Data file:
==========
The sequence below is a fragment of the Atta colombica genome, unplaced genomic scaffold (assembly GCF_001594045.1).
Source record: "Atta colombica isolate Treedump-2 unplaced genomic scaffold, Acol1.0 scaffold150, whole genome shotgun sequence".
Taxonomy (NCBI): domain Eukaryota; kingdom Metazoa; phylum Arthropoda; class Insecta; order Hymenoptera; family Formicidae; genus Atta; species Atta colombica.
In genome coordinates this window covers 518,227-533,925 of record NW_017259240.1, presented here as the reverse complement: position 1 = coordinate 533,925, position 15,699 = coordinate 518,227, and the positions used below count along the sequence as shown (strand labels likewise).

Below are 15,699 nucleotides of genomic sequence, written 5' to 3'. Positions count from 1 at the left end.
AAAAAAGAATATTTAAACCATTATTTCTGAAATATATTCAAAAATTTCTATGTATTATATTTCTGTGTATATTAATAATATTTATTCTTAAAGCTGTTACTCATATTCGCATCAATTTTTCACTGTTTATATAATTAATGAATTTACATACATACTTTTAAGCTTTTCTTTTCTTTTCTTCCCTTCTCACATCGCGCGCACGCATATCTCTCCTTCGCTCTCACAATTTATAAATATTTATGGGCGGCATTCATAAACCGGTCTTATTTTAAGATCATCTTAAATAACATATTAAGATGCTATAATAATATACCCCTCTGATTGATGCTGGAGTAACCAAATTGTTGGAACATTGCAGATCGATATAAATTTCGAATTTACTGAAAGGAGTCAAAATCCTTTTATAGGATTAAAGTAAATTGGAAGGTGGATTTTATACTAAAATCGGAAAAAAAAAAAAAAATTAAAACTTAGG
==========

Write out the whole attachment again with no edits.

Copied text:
The sequence below is a fragment of the Atta colombica genome, unplaced genomic scaffold (assembly GCF_001594045.1).
Source record: "Atta colombica isolate Treedump-2 unplaced genomic scaffold, Acol1.0 scaffold150, whole genome shotgun sequence".
Taxonomy (NCBI): domain Eukaryota; kingdom Metazoa; phylum Arthropoda; class Insecta; order Hymenoptera; family Formicidae; genus Atta; species Atta colombica.
In genome coordinates this window covers 518,227-533,925 of record NW_017259240.1, presented here as the reverse complement: position 1 = coordinate 533,925, position 15,699 = coordinate 518,227, and the positions used below count along the sequence as shown (strand labels likewise).

Below are 15,699 nucleotides of genomic sequence, written 5' to 3'. Positions count from 1 at the left end.
AAAAAAGAATATTTAAACCATTATTTCTGAAATATATTCAAAAATTTCTATGTATTATATTTCTGTGTATATTAATAATATTTATTCTTAAAGCTGTTACTCATATTCGCATCAATTTTTCACTGTTTATATAATTAATGAATTTACATACATACTTTTAAGCTTTTCTTTTCTTTTCTTCCCTTCTCACATCGCGCGCACGCATATCTCTCCTTCGCTCTCACAATTTATAAATATTTATGGGCGGCATTCATAAACCGGTCTTATTTTAAGATCATCTTAAATAACATATTAAGATGCTATAATAATATACCCCTCTGATTGATGCTGGAGTAACCAAATTGTTGGAACATTGCAGATCGATATAAATTTCGAATTTACTGAAAGGAGTCAAAATCCTTTTATAGGATTAAAGTAAATTGGAAGGTGGATTTTATACTAAAATCGGAAAAAAAAAAAAAAATTAAAACTTAGG